Pete Seeger only turns 90 once, so why not have a big party? True to the folk singer’s activist legacy, this packed Madison Square Garden celebration was a fundraiser for the Clearwater sloop and sailboat-centered foundation that Seeger built in 1969 to raise awareness about a then-near-dead Hudson River.
Of course there are still sailing tours of the river to give, so Seeger had some of his friends stop by to help raise some money. Billed as “over 40 artists representing a wide variety of musical genres and generations,” the actual number of performers seemed upwards of 60 and included old friends like Joan Baez and Arlo Guthrie, and newer ones like Bruce Springsteen and Dave Matthews. Though billed, Eddie Vedder and Juanes were no-shows. Perhaps filling their spots, Sesame Street‘s Oscar the Grouch stopped by to sing about trash.
The night’s highlights included Joan Baez, who sounded like a regal queen, with a voice undiminished after all these years, and actress Ruby Dee, who rendered MSG silent as she movingly read the Seeger poem “The Torn Flag” accompanied by banjo player Bela Fleck. The night’s main attraction (besides the birthday boy), Bruce Springsteen is a man used to playing the big rooms and can truly tell a story. Before playing “The Ghost of Tom Joad,” he spent few minutes talking about his and Pete’s trip to Washington, DC to play the inauguration and at one point got a roar out of the audience when he said: “Pete, you outlasted the bastards, man.”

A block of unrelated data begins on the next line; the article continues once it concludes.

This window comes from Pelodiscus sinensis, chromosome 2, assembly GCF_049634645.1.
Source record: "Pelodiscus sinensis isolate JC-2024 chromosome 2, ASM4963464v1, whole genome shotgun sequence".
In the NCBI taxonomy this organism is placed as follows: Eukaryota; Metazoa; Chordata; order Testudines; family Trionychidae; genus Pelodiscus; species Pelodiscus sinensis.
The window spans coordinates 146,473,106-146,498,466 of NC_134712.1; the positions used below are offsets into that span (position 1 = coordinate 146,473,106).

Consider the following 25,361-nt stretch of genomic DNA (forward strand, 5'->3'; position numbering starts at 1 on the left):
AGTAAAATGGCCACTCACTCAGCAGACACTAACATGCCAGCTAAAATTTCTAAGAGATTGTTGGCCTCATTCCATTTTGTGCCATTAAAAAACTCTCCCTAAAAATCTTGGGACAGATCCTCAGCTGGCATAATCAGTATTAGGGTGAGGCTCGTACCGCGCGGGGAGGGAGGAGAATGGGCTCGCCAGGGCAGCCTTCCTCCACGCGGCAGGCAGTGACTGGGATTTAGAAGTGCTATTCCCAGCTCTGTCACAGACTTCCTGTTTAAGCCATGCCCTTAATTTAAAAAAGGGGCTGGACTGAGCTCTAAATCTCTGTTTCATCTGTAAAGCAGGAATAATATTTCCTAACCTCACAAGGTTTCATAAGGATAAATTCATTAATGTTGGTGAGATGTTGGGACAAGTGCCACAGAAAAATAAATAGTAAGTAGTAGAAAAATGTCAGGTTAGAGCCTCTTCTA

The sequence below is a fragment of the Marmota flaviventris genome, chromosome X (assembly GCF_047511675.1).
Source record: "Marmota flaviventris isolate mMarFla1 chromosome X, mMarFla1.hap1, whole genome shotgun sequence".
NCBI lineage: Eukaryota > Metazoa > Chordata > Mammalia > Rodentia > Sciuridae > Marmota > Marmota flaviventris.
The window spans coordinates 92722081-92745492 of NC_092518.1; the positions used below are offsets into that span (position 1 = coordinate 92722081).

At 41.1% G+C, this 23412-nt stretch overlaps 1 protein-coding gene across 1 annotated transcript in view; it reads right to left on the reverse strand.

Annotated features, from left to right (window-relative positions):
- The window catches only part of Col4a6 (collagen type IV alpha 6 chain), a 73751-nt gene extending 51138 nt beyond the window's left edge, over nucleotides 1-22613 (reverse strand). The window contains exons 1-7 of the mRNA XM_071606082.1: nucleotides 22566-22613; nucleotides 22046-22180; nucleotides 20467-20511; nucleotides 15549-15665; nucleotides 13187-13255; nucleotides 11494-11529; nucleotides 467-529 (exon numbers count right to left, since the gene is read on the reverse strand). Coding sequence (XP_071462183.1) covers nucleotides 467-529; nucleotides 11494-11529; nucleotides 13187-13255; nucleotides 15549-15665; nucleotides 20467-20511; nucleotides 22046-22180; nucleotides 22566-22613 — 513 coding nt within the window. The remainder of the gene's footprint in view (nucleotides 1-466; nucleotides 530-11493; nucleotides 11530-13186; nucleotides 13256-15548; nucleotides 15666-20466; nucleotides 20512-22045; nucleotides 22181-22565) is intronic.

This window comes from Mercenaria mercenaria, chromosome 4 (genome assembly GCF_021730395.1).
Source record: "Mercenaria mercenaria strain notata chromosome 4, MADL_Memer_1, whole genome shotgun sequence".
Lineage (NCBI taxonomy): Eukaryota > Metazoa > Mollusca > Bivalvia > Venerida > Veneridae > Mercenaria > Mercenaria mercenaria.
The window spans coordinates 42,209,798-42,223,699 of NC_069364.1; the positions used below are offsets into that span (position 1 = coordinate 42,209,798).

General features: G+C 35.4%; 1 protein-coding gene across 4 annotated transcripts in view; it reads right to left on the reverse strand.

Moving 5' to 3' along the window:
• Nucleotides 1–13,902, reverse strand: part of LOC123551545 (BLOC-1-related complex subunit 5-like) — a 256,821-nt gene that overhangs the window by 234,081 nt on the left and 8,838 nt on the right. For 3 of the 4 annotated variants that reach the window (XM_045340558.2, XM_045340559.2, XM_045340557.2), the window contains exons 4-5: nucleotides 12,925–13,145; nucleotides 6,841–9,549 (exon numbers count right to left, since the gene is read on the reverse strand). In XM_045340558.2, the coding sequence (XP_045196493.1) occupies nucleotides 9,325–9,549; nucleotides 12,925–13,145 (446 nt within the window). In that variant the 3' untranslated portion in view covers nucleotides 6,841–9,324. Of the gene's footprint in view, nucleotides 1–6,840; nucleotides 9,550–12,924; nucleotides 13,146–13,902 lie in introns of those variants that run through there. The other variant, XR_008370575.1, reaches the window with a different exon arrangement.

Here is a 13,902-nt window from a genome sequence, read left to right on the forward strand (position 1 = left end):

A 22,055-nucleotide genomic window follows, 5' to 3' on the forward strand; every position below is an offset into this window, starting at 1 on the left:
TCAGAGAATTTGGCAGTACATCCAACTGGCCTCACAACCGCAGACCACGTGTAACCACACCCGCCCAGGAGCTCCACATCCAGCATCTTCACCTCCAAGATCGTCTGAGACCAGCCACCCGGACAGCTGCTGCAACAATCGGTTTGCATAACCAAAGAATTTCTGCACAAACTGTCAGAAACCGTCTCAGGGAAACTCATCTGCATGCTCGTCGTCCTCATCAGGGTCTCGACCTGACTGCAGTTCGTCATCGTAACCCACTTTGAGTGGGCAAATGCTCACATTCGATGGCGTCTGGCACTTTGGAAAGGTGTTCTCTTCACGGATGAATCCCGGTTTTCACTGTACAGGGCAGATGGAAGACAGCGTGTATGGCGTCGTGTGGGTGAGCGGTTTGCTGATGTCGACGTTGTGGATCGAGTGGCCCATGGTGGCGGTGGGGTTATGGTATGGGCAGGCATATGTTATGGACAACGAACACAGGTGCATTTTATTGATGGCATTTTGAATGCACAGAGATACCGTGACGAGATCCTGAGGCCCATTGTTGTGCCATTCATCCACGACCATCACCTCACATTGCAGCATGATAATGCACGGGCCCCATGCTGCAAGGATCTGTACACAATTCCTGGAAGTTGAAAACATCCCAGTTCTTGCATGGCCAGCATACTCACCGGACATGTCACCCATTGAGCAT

In addition to Seeger, the night was also about family. Ben Harper played with his mother and aunt. The McGarrigle sisters sounded piercingly shrill and looked a little scary in several appearances, but the rakish Rufus Wainwright had older audience members asking each other who the man with that voice was. Actor Tim Robbins and his son Miles joined the McGarrigle family for “Michael Row the Boat Ashore.” Seeger’s grandson Tao has accompanied grandpa for years, so of course he was there, and many other family members, including older brother John, who is 95.
But after a four-hour game of revolving door performers, one thing is clear: the show could have been shorter. Ramblin’ Jack Elliott seemed particularly lost with Arlo Guthrie, Steve Earle and others on “Mary Don’t You Weep.” Kris Kristofferson and Ani DiFranco is did an oddly uncompelling and plodding version of “Hole In The Bucket.” Sometimes these secondary-artist configurations seemed a little too off-the-cuff.
Of course the night officially ended with all the performers onstage and the entire audience singing “This Land is your Land,” and then Joan Baez led everyone in “Happy Birthday.” Happy birthday, indeed. Watching Seeger up there leading the crowd in singalongs all night, it’s obvious that his lifelong activism carries over onto the stage: Seeger gets everyone involved and inspired, so when he asks you to sing you better sing. It would absurd not to.